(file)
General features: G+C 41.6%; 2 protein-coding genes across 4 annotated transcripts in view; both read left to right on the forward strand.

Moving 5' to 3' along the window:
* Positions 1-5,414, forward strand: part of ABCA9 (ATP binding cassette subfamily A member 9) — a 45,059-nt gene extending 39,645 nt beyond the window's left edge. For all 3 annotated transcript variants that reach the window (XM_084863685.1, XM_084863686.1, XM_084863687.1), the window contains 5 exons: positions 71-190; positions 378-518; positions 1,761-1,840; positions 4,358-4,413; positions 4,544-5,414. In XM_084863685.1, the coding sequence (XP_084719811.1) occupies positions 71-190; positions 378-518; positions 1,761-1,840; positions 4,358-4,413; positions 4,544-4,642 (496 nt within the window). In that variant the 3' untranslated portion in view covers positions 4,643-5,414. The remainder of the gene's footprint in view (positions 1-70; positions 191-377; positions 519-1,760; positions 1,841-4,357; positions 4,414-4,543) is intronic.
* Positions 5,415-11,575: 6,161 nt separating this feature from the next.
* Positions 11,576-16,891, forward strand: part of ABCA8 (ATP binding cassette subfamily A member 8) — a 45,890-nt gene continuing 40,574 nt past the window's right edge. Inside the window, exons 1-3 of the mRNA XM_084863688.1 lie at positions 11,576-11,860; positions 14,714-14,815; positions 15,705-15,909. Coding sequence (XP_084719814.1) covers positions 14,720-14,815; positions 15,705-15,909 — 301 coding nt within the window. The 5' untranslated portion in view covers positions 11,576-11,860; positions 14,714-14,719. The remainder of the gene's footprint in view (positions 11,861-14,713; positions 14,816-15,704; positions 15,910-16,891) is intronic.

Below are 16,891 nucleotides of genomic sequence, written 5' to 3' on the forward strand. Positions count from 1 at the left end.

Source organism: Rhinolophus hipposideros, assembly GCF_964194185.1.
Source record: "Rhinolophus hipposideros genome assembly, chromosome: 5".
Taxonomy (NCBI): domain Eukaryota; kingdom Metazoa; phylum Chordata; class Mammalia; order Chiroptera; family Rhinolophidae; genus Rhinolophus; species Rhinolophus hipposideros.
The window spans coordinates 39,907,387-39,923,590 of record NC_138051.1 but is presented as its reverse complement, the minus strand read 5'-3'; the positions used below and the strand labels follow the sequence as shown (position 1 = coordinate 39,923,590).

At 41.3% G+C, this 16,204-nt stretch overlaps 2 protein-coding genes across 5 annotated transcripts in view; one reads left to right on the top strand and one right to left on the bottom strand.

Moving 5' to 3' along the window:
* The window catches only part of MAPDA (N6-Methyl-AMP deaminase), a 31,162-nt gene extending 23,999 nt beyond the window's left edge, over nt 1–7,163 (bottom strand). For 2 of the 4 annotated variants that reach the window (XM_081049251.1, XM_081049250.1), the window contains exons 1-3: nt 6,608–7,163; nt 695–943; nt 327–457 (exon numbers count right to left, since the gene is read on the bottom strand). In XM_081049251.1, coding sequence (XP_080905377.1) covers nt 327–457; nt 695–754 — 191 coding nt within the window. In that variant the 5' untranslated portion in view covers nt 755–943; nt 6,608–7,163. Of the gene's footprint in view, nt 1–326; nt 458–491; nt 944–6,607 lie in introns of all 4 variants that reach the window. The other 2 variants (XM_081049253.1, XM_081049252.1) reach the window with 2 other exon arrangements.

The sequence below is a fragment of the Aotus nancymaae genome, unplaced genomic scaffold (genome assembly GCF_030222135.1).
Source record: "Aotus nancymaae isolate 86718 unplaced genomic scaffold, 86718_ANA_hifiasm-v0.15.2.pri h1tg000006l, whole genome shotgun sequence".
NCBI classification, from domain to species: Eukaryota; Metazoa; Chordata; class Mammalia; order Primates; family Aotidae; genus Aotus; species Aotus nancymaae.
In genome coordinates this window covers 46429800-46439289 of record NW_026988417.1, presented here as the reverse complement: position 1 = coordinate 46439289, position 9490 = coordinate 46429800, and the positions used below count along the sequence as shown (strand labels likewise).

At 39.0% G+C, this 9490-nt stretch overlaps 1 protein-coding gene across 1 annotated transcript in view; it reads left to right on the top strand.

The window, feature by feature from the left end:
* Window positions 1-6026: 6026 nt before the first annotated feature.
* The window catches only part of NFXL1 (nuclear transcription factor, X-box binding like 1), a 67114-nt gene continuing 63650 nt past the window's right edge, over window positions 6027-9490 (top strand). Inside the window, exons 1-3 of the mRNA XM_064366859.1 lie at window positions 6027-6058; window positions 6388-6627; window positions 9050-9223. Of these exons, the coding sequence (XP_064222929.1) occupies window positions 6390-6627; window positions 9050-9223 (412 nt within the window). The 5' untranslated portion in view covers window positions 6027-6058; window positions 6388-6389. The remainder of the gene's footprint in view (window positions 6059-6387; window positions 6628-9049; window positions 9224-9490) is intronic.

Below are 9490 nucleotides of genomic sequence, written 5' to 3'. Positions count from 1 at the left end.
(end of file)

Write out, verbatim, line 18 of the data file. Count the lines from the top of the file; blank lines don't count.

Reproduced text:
At 39.0% G+C, this 9490-nt stretch overlaps 1 protein-coding gene across 1 annotated transcript in view; it reads left to right on the top strand.